The following article appeared in the Clay County Line, published by the Florida Times-Union, on January 17, 2007.
A PLACE LIKE NOWHERE ELSE: Pastors, theologians work for a higher degree here
The Institute of Worship Studies attracts students to Orange Park from all over.
By MARY MARAGHY
Wednesday, January 17, 2007
Protestant music ministers from more than 30 denominations travel from all over the world to Orange Park to further their education.
“Nowhere else can you get this kind of targeted education. This is the only school of its kind,” said Jim Altizer, a Los Angeles theologian, one of about 100 students attending the Institute for Worship Studies, a unique graduate school based at Grace Episcopal Church on Kingsley Avenue.
Music ministers, pastors, theologians and other people with a bachelor’s degree can earn a master’s and/or a doctorate degree in worship studies at the institute.
Students attend intense week-long sessions in January and June in Orange Park and do the rest of their course work online and through the mail.
“There’s no way I could go back to school otherwise,” said Altizer, who has four children and works full-time as a professor. “I’d go anywhere for this. To Europe if I had to.”
Hart replaced institute founder and author Bob Webber of Northern Seminary, who is battling cancer, at Webber’s request.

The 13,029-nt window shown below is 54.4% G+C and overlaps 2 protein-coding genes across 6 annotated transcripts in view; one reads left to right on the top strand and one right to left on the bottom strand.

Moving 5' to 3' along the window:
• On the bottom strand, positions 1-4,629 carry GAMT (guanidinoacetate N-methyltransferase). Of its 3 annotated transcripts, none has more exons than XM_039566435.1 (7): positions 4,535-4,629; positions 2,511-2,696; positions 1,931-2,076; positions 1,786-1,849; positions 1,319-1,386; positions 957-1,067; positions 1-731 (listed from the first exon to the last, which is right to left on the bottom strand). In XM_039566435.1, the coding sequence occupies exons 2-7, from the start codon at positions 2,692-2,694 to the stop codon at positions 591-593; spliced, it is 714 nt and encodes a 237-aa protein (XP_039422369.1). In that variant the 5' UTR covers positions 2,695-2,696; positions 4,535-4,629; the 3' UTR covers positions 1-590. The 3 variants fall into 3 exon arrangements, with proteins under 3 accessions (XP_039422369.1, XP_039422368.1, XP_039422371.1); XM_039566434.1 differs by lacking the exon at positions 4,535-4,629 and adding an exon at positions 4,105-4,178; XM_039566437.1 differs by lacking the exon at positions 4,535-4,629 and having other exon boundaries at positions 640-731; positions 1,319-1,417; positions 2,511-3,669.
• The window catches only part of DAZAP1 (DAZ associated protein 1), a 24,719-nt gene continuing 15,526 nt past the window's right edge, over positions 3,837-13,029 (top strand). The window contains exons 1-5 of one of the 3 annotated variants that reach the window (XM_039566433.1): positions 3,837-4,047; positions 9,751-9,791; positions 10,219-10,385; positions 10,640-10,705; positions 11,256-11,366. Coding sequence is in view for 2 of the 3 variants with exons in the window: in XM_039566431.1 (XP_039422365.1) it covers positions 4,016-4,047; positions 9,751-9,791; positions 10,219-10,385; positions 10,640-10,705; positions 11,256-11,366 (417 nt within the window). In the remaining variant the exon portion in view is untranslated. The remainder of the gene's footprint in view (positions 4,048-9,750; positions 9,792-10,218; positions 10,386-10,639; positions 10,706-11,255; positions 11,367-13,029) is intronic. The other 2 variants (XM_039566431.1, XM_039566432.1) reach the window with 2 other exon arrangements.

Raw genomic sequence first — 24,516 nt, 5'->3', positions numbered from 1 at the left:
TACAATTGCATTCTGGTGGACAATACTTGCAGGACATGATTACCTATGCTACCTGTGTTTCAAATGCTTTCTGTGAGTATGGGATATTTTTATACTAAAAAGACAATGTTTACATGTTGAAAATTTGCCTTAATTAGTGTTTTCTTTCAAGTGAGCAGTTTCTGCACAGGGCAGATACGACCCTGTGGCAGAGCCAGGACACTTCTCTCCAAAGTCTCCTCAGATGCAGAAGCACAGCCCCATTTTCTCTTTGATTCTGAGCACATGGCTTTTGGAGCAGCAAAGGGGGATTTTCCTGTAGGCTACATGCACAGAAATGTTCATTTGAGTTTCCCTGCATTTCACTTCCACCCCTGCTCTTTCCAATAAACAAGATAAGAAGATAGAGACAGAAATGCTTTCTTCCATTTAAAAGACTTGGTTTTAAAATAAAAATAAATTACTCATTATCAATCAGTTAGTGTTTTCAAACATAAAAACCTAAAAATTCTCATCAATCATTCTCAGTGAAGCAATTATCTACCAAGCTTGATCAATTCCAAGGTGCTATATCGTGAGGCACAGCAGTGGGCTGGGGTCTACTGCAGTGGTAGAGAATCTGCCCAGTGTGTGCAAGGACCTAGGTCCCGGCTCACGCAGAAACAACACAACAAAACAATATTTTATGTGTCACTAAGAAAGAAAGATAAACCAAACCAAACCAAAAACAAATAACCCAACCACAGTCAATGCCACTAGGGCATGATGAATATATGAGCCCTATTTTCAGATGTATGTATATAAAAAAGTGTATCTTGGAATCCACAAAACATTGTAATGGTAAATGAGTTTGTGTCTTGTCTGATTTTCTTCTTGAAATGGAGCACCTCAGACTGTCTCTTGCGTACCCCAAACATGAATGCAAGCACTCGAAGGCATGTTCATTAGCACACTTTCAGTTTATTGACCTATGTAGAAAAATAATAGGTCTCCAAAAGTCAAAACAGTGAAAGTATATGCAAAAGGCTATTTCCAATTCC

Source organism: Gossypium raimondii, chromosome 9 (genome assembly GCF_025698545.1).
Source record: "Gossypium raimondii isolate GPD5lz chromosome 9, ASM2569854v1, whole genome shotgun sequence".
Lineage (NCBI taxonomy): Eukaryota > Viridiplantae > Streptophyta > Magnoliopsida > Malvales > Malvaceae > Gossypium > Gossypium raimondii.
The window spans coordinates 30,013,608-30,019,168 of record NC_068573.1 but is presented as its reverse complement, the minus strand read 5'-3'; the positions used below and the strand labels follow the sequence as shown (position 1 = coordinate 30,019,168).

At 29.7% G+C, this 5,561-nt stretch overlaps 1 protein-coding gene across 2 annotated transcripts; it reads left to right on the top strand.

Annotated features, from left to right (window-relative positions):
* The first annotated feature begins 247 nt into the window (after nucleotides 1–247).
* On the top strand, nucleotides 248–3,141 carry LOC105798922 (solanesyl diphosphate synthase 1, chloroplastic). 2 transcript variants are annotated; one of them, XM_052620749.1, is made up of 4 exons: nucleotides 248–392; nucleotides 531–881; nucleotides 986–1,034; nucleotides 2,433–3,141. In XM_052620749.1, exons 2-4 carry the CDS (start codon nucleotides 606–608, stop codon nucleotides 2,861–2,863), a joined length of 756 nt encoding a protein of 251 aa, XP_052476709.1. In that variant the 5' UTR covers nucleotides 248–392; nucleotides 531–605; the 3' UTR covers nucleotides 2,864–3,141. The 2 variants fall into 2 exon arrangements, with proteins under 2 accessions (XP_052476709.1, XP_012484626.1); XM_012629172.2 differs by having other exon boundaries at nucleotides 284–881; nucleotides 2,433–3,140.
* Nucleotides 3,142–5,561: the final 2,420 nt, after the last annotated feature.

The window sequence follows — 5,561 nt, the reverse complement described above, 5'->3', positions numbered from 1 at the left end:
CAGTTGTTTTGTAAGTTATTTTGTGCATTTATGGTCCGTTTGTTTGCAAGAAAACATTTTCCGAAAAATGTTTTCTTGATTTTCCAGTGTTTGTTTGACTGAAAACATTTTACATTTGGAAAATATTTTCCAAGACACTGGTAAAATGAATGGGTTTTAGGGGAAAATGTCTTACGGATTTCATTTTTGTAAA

A career music minister who has taught seminars across the country, Hart said Webber sought him out after discovering he shared a similar passion for music and worship. Webber asked Hart to help him start the institute because Northern was no longer accepting art and music majors in its graduate programs.
Hart was among the first graduates of the institute, which is authorized by the Florida Council of Private Colleges.
“He knows the ins and outs. He’ll provide excellent leadership,” Webber said, in a letter to January students.
Hart said the institute embraces all forms of worship — from chants to traditional to contemporary praise music — “as long as it is done with integrity.” He said he never imagined the institute would grow so popular and draw students from Argentina, Canada, Costa Rica, France, Japan, Singapore and other countries.
During a recent class session at Grace, more than a dozen students toting cups of coffee, briefcases and notebooks crawled under and over tables to plug in their laptop computers for a thesis-writing class.
The Rev. Tim Harrison, senior pastor of Clinton Presbyterian Church in New Jersey, said the institute was the program he’d been searching for. “It’s awesome. It’s truly ecumenical. It’s practical, yet it invites us to deal with the deep issues,” he said. “I looked high and low. There’s nothing like it.”